Featured Image Credit: Mike Baird via Flickr
By Emily Persico
Deep in the sea, amidst a symphony of ocean banter, rings out the siren of one whale who never learned to sing like the others. This whale has never been seen. Alas, scientists have been recording its strange and lonely song since 1989, and they don’t even know what kind of whale they are listening to.
The “52 Hertz Whale,” as some people call it, sings a different tune than the blue and fin whales around it. Whereas everyone else is chiming in at about 15 to 20 hertz, the 52 hertz whale is singing a couple pitches higher, yet still so deep that its call is inaudible to humans.
The question that is on the public’s mind at this point is: If this whale’s song is higher than all the others, can anyone hear him? Is all his singing for naught, his voice drifting slowly into the great, dark oceanic abyss?
Almost immediately, the 52 Hertz Whale is nicknamed “The Loneliest Whale in the World,” and tributes in its honor start pouring in from every direction. From movies and shows, CDs and cassettes to tattoos, poems, and artwork, people from all over the world are expressing a feeling of connection with the whale.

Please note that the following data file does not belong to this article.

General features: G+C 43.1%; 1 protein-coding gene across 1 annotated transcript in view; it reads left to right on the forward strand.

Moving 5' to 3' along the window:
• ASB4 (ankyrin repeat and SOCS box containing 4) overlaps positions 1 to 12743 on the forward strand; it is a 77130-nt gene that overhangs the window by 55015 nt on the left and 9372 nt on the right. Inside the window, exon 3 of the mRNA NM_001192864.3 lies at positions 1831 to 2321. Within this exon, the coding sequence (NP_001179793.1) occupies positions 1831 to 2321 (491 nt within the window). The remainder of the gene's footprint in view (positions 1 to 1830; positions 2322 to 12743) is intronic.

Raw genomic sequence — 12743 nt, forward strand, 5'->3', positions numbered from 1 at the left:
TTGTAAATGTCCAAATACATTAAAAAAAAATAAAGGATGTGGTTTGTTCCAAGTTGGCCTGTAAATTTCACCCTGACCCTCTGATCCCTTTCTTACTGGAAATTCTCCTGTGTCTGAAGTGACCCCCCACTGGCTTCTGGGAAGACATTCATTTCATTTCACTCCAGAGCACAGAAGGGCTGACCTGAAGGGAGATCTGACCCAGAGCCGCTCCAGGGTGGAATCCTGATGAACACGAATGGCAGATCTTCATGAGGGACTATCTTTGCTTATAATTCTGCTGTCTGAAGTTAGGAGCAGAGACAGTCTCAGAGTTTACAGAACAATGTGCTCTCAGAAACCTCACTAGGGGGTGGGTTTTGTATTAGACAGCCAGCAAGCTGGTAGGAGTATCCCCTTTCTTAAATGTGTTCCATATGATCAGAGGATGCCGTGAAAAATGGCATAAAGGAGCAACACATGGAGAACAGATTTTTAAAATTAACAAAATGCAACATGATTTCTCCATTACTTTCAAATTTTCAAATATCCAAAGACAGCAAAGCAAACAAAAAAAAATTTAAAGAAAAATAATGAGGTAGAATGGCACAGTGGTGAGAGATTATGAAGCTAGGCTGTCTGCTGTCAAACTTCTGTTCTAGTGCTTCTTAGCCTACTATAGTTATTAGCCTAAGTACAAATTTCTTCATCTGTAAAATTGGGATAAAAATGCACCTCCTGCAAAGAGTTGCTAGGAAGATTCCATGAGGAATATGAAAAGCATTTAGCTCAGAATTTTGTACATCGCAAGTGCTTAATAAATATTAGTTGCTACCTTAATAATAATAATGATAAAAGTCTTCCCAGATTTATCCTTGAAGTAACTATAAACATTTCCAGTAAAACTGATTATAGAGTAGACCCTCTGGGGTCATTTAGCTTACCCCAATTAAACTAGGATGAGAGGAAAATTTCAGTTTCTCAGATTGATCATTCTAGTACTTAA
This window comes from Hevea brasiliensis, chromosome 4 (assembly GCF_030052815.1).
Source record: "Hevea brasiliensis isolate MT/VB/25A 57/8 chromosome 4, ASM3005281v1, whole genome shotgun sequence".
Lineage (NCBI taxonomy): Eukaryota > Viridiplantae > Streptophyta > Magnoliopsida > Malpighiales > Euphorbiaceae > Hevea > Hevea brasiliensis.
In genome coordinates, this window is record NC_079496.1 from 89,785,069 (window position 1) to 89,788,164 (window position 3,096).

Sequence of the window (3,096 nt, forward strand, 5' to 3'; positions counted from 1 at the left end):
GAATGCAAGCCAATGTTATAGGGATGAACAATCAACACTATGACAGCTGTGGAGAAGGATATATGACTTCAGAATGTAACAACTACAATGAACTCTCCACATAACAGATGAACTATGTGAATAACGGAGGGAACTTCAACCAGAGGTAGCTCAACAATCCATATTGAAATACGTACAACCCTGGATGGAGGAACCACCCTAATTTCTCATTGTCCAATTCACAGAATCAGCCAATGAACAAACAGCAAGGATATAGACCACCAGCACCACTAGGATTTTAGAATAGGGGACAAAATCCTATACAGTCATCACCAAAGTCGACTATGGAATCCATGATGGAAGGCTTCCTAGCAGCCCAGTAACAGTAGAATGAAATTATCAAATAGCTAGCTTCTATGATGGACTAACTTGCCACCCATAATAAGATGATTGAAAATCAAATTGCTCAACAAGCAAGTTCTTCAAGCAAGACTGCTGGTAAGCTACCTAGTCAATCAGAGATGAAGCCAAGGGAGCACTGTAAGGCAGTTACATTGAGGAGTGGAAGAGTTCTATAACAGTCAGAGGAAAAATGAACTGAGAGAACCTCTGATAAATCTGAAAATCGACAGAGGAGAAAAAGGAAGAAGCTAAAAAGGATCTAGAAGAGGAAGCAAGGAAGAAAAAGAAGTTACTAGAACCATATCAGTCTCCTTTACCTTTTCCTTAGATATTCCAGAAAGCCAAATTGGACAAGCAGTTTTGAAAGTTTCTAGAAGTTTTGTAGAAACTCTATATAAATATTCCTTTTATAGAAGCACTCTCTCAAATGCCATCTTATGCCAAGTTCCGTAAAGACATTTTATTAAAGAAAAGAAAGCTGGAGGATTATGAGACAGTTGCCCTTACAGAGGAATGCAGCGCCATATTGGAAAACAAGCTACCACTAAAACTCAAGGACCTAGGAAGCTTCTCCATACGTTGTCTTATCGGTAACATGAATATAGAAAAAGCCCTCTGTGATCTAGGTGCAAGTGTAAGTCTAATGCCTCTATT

“Not my entire life, but certainly a significant aspect of my life, has shifted in a direction it wouldn’t otherwise have taken. I think for a lot of people [the whale]’s done that,” says Mike Ambs, director of a film inspired by the 52 Hertz Whale.
The scientists, however, represent the other side of the spectrum. They don’t see the creature as lonely, per se, and they are frustrated with all the people who prescribe it human emotions.
“Is he successful reproductively? I haven’t the vaguest idea,” exhausts Mary Ann Daher, co-author of the original research paper discussing the whale. “Nobody can answer those questions. Is he lonely? I hate to attach human emotions like that. Do whales get lonely? I don’t know. I don’t even want to touch that topic.”
Still, Daher and other scientists sympathize with the whale’s cult following to some extent.
“It’s interesting, isn’t it, that people appear to identify with this whale,” she admits.
“It’s not physically the whale. The whale itself—honestly, if you talk to scientists, they will tell you that it’s not lonely,” says Joshua Zeman, a documentary maker and 52 Hertz Whale follower. “The power is in the metaphor. The power is in the motif. The power is in all these people coming together over an idea.”
Whether or not its oddball voice can be heard amongst its peer, the 52 Hertz Whale is not alone, and nor is any of its followers.